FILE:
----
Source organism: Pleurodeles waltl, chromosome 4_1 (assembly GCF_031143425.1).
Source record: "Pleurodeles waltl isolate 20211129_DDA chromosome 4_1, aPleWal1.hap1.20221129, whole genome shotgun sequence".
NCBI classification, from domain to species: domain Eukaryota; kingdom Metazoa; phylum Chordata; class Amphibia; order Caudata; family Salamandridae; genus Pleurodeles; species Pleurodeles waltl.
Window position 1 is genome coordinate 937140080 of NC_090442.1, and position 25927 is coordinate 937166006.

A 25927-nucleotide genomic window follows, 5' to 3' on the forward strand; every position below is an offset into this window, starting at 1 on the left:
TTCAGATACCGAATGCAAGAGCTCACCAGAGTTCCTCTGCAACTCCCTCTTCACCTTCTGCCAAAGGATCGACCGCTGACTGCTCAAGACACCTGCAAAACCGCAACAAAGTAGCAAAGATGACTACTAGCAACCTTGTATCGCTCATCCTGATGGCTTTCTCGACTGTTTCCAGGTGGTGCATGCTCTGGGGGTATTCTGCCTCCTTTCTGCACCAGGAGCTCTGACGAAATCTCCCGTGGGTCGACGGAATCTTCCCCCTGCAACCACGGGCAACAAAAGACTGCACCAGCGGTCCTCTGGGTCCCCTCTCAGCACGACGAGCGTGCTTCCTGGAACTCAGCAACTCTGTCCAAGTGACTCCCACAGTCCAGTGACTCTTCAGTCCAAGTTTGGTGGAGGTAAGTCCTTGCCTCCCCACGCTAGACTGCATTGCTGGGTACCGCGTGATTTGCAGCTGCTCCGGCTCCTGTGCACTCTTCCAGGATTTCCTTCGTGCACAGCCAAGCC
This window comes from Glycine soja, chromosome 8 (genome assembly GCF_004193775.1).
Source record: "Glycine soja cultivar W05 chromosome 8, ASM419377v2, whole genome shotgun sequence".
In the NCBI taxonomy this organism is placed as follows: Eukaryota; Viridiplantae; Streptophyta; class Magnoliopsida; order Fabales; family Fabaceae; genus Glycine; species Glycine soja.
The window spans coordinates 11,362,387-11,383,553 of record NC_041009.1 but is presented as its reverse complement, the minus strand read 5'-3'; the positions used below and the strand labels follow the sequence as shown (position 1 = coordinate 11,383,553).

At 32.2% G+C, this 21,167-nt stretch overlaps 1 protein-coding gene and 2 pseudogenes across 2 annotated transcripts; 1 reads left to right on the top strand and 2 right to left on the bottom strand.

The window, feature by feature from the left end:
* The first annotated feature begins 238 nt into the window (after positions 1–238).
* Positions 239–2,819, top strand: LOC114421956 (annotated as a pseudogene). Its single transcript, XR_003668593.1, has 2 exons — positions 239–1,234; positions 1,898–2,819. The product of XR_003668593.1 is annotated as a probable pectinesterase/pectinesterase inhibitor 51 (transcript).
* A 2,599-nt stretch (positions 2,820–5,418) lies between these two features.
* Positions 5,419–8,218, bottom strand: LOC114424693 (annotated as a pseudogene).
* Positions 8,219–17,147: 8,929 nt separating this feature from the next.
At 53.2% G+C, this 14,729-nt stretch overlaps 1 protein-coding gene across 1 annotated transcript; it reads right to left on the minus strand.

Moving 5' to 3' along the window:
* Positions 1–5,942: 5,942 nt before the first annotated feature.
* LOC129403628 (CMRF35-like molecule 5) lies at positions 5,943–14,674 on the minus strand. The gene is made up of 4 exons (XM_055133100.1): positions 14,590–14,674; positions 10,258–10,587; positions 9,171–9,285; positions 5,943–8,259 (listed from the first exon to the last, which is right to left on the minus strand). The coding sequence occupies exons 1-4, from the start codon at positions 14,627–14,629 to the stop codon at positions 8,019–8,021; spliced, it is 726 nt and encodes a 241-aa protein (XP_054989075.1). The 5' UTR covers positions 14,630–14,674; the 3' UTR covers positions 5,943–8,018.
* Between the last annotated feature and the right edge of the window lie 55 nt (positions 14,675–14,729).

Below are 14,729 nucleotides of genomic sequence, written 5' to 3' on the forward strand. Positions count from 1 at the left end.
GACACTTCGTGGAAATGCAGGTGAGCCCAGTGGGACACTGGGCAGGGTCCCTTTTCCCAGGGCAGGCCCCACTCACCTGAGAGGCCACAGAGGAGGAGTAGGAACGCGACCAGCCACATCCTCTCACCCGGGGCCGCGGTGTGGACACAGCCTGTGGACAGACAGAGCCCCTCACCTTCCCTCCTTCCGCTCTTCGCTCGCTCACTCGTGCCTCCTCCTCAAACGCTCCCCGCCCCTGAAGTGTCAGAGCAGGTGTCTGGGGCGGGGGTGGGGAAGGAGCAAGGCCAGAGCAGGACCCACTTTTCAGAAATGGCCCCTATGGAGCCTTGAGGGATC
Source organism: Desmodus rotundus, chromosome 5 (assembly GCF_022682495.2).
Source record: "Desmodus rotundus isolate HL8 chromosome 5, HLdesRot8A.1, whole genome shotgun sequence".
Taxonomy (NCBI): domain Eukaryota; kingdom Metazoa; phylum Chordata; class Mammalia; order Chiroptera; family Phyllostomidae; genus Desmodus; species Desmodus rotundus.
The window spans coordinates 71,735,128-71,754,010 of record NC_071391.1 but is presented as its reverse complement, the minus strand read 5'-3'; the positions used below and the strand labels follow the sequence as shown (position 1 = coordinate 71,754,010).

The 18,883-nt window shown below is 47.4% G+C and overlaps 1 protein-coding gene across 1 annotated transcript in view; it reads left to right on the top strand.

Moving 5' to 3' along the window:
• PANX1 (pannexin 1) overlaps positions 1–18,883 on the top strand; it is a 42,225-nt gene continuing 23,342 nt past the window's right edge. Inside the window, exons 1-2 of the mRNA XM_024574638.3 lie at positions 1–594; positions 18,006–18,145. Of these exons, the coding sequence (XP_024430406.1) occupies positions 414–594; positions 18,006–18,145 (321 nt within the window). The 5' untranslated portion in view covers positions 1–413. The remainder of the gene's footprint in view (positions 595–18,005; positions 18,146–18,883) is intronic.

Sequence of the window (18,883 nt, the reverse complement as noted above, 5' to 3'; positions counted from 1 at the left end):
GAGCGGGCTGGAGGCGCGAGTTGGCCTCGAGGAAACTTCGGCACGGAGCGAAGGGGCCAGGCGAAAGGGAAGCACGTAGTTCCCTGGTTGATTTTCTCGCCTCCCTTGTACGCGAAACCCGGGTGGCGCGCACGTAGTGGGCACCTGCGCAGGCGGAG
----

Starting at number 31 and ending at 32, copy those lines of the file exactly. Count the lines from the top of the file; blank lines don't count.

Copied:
• PANX1 (pannexin 1) overlaps positions 1–18,883 on the top strand; it is a 42,225-nt gene continuing 23,342 nt past the window's right edge. Inside the window, exons 1-2 of the mRNA XM_024574638.3 lie at positions 1–594; positions 18,006–18,145. Of these exons, the coding sequence (XP_024430406.1) occupies positions 414–594; positions 18,006–18,145 (321 nt within the window). The 5' untranslated portion in view covers positions 1–413. The remainder of the gene's footprint in view (positions 595–18,005; positions 18,146–18,883) is intronic.

Sequence of the window (18,883 nt, the reverse complement as noted above, 5' to 3'; positions counted from 1 at the left end):